APRIL 29, 2019
THE scheme that India’s ruling BJP is working on is at variance with the basic tenets of democracy. By all indications, the BJP believes that its best shot at securing a victory in the general election in India is by driving a wedge between the majority Hindu community and the minorities, which by no means constitute ‘small’ sections of the population. Armed with Hindutva ideas that are blamed for pre-deciding the polls on the basis of religion, the government of Prime Minister Narendra Modi has gone about employing tactics that are meant to intimidate and scare off opponents and force large-scale public surrender to the BJP doctrine. In this search for models to communicate the Modi message to large sections of the Indian people, the long-smouldering occupied territory of Kashmir is but a natural hunting ground for the champions of Hindutva. Within India-held Kashmir, perhaps there is no leader who draws greater wrath from the rulers in New Delhi than Yasin Malik. Now in his 50s and accused of murder and abduction and much else, Mr Malik retains the old aura that links him and yet sets him apart from the other big names in the Hurriyat, the umbrella organisation of parties fighting to free IHK from Indian captivity.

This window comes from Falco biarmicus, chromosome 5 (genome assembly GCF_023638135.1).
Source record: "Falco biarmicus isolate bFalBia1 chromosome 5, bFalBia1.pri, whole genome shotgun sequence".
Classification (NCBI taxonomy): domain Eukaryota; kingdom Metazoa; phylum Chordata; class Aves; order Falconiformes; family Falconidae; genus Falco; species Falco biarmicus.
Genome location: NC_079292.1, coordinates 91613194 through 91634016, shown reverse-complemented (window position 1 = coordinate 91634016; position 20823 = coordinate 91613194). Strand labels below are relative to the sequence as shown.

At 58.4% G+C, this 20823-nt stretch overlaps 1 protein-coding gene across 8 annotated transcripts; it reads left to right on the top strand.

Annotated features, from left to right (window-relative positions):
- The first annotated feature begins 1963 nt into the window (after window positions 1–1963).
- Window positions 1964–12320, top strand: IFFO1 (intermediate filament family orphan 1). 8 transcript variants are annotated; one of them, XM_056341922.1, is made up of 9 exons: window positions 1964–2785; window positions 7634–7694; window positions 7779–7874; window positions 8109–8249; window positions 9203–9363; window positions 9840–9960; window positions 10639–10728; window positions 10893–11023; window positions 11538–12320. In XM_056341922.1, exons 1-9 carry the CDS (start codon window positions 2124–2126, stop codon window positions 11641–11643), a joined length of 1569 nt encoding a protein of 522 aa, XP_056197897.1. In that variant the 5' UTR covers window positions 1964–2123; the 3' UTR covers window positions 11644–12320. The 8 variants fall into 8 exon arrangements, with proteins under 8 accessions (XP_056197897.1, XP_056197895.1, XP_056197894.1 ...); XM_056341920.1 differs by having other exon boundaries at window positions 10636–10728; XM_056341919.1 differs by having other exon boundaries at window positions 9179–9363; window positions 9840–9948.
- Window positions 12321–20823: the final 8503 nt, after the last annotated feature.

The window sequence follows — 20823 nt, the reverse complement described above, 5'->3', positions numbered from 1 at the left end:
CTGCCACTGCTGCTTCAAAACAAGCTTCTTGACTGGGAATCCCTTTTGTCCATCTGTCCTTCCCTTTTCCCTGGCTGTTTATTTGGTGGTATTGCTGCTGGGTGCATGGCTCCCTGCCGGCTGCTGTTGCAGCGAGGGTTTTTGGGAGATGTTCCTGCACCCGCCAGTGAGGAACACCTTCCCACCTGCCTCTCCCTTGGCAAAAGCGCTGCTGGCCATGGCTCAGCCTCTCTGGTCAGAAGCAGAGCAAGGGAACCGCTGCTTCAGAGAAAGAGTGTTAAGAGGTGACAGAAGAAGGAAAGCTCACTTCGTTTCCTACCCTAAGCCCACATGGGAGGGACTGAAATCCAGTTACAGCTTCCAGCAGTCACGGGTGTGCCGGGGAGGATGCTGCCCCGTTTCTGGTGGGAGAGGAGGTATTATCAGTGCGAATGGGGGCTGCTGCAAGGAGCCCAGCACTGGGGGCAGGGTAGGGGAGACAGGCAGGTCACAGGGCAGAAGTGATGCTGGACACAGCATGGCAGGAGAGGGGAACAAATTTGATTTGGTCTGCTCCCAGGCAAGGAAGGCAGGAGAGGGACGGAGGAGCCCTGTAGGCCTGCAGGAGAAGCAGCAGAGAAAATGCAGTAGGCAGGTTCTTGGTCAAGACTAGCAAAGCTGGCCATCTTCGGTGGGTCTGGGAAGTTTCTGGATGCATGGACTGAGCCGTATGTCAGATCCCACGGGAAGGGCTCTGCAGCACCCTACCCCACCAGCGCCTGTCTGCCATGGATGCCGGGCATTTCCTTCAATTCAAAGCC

There are a number of Kashmiri leaders who command respect from the people in their own right. Frequently, political analysts come up with their own assessments about who among them is more relevant or more active at a particular moment in time. The phased Indian general election that will conclude next month provides fresh proof of just how wary those who attempt to exercise their authoritarianism in IHK from Delhi can be of the Hurriyat leaders, collectively and individually. Mr Malik’s arrest and the banning of his Jammu Kashmir Liberation Front mark the continuation of a policy of division that had only recently seen a harsh crackdown on other Hurriyat parties. The clampdown against the Jamaat-i-Islami has been particularly severe. Sane analyses of the situation warn the BJP against the serious repercussions that new measures of suppression can lead to. Even if there was no such advice, a party that has been around for quite long would be expected to understand that the seeds of discontent sown now can get it into dire trouble in the future — especially in an already troubled territory. But then, a BJP which thrives on communal strife of its own making, would be even less inclined to ponder over these ‘fine’ points at the time of an election. This world is not short of evidence about how democracy is used and defamed by the clever going overboard in their exuberance to win a vote. This is one such moment for the democrats — not just in India but around the world — to contemplate and denounce.